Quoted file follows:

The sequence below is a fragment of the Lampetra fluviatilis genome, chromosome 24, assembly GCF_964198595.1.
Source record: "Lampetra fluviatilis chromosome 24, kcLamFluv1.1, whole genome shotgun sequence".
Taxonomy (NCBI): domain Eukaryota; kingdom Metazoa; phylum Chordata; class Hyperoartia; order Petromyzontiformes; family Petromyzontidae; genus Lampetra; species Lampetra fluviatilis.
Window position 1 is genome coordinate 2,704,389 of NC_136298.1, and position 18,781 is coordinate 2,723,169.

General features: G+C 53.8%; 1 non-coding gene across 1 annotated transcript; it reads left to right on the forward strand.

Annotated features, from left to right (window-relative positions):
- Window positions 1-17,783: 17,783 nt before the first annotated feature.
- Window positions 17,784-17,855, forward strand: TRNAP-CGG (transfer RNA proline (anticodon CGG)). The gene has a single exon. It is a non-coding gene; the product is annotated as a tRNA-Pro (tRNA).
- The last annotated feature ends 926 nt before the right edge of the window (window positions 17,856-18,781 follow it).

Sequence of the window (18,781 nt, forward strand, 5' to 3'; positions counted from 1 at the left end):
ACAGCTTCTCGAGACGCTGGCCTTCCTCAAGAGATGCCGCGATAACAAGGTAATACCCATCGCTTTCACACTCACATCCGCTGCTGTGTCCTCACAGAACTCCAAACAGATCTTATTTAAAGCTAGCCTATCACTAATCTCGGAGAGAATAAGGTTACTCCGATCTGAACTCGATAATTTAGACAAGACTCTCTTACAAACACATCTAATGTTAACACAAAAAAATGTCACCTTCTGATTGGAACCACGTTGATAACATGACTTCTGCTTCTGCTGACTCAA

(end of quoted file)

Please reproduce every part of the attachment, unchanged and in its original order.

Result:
The sequence below is a fragment of the Lampetra fluviatilis genome, chromosome 24, assembly GCF_964198595.1.
Source record: "Lampetra fluviatilis chromosome 24, kcLamFluv1.1, whole genome shotgun sequence".
Taxonomy (NCBI): domain Eukaryota; kingdom Metazoa; phylum Chordata; class Hyperoartia; order Petromyzontiformes; family Petromyzontidae; genus Lampetra; species Lampetra fluviatilis.
Window position 1 is genome coordinate 2,704,389 of NC_136298.1, and position 18,781 is coordinate 2,723,169.

General features: G+C 53.8%; 1 non-coding gene across 1 annotated transcript; it reads left to right on the forward strand.

Annotated features, from left to right (window-relative positions):
- Window positions 1-17,783: 17,783 nt before the first annotated feature.
- Window positions 17,784-17,855, forward strand: TRNAP-CGG (transfer RNA proline (anticodon CGG)). The gene has a single exon. It is a non-coding gene; the product is annotated as a tRNA-Pro (tRNA).
- The last annotated feature ends 926 nt before the right edge of the window (window positions 17,856-18,781 follow it).

Sequence of the window (18,781 nt, forward strand, 5' to 3'; positions counted from 1 at the left end):
ACAGCTTCTCGAGACGCTGGCCTTCCTCAAGAGATGCCGCGATAACAAGGTAATACCCATCGCTTTCACACTCACATCCGCTGCTGTGTCCTCACAGAACTCCAAACAGATCTTATTTAAAGCTAGCCTATCACTAATCTCGGAGAGAATAAGGTTACTCCGATCTGAACTCGATAATTTAGACAAGACTCTCTTACAAACACATCTAATGTTAACACAAAAAAATGTCACCTTCTGATTGGAACCACGTTGATAACATGACTTCTGCTTCTGCTGACTCAA